CD, Crunch Pod, 2006
Karloz.M presents his fourth album after the conclusion of the trilogy of his first three albums. Essentially, he continues what he started earlier, without making any drastic changes to his style. But, at the same time, Manufactura is well-known for ignoring genre borders, creating his music at the intersection of different styles. Though this album begins with what may be classified as power electronics, most of it consists of a potpourri of rhythm’n’noise and dark electro. These styles form the underlying base for Manufactura’s music and are present throughout the album. “We’re Set Silently On Fire” may not bring something particularly new, but the music has been created with some special passion and perseverance, and Manufactura is careful not take any false steps at any second of the album.
Track by track Karloz.M generates tension and on “Live By The Knife, Die By The Knife”, it would seem that he takes all the negative to extremes and doesn’t plan to slow down until the album’s end. This first track sets the pitch of the album, Karloz.M speaking about present-day harsh realities and what awaits us if nothing is changed, with Manufactura painting another Apocalypse. In other tracs the album’s content is expanded as a single humen is put in the center of events, watching around in despair, with every track being a sort of vector or different worldview perspective.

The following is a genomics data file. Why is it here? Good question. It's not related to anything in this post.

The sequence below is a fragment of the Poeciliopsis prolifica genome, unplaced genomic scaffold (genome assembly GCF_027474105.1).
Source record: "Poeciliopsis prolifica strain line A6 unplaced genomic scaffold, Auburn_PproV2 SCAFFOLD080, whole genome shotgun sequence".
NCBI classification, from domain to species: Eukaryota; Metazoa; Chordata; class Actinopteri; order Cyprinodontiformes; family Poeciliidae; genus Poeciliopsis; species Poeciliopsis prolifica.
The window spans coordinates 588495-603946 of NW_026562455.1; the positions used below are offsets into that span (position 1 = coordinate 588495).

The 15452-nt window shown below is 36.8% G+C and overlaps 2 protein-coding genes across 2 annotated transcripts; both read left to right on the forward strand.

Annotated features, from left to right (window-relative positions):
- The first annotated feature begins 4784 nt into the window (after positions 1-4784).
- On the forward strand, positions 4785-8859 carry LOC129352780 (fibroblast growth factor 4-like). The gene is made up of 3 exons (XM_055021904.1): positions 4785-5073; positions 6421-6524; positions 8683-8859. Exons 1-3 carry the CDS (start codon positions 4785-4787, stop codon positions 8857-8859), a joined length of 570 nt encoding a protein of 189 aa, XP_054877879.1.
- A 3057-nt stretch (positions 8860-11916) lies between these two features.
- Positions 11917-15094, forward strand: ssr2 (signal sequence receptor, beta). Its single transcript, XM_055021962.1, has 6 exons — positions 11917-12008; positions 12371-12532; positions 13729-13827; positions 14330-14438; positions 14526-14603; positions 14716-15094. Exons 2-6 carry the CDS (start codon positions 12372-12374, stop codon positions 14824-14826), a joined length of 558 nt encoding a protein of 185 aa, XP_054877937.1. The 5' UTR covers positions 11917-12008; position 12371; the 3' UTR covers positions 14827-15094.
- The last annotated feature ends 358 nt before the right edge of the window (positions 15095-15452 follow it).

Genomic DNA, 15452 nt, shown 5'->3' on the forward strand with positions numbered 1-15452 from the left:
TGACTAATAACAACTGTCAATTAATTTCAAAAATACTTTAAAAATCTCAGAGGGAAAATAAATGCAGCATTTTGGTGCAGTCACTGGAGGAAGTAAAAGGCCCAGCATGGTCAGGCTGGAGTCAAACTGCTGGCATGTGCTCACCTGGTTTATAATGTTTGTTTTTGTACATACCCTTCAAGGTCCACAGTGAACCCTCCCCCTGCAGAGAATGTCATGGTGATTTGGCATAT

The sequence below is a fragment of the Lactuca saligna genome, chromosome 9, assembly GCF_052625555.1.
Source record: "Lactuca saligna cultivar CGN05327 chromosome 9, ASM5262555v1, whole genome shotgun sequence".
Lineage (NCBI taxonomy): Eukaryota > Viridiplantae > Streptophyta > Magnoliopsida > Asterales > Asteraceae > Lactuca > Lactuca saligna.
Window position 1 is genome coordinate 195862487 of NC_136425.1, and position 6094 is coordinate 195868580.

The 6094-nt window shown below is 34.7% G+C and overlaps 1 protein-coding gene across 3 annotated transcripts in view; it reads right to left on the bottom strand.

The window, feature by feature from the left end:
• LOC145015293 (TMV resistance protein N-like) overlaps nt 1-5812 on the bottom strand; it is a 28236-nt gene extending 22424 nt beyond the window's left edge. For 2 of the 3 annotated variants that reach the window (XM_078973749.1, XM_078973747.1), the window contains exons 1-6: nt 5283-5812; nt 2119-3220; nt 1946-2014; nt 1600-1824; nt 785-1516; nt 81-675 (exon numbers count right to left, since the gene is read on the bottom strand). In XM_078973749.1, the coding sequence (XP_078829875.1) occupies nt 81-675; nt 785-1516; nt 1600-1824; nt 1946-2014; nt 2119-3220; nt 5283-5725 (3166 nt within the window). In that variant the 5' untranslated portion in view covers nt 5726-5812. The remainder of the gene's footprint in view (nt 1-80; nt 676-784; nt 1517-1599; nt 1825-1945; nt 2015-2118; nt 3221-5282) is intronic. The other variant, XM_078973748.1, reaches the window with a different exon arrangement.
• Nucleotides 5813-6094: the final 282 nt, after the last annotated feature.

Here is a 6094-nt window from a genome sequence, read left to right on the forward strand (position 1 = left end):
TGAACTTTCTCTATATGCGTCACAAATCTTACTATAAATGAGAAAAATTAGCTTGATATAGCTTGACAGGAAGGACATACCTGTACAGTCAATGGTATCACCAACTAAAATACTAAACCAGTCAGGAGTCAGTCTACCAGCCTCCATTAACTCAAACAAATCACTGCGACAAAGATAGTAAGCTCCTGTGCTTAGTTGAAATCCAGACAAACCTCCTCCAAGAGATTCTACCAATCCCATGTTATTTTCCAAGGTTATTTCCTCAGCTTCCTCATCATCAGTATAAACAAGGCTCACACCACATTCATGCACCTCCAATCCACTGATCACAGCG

Nevertheless, “There’s No Destination” provides a little respite in the form of an EBM track but feelings of despair, doom and anguish pervade the whole track. “Intelligent Design” brings a touch of IDM, in preparation for another noisy, straight-beat attack. There are some flaws, however, with the ‘endzeit electro’-styled “Death Of The Other” being the candidate for the most boring track, closely followed by “I Am The Enemy”. Next to last is another club track, made in Combichrist-like fashion, with the pretentions and insolent title of “The Whore That Loved Me”. It’s hard to understand the necessity of this track on the album, maybe it’s there with the purpose to expand a broached theme of sex, love and death…?
If only Karloz.M was more hard-edged, maybe this album could be slightly shorter, without referred above weak places. Also I would like to mention, that despite the total negativeness of this album, everyone, who listened to it, and maybe Karloz.M himself, may rid themselves of gained negative. That’s just because “We’re Set Silently On Fire” can have a cathartic effect, soaking up negativeness like a sponge, when one needs to be tuned on positive, maybe to start changing something in life, to take important decisions or just to have fun and enjoy the life, essentially to Live and not to just exist!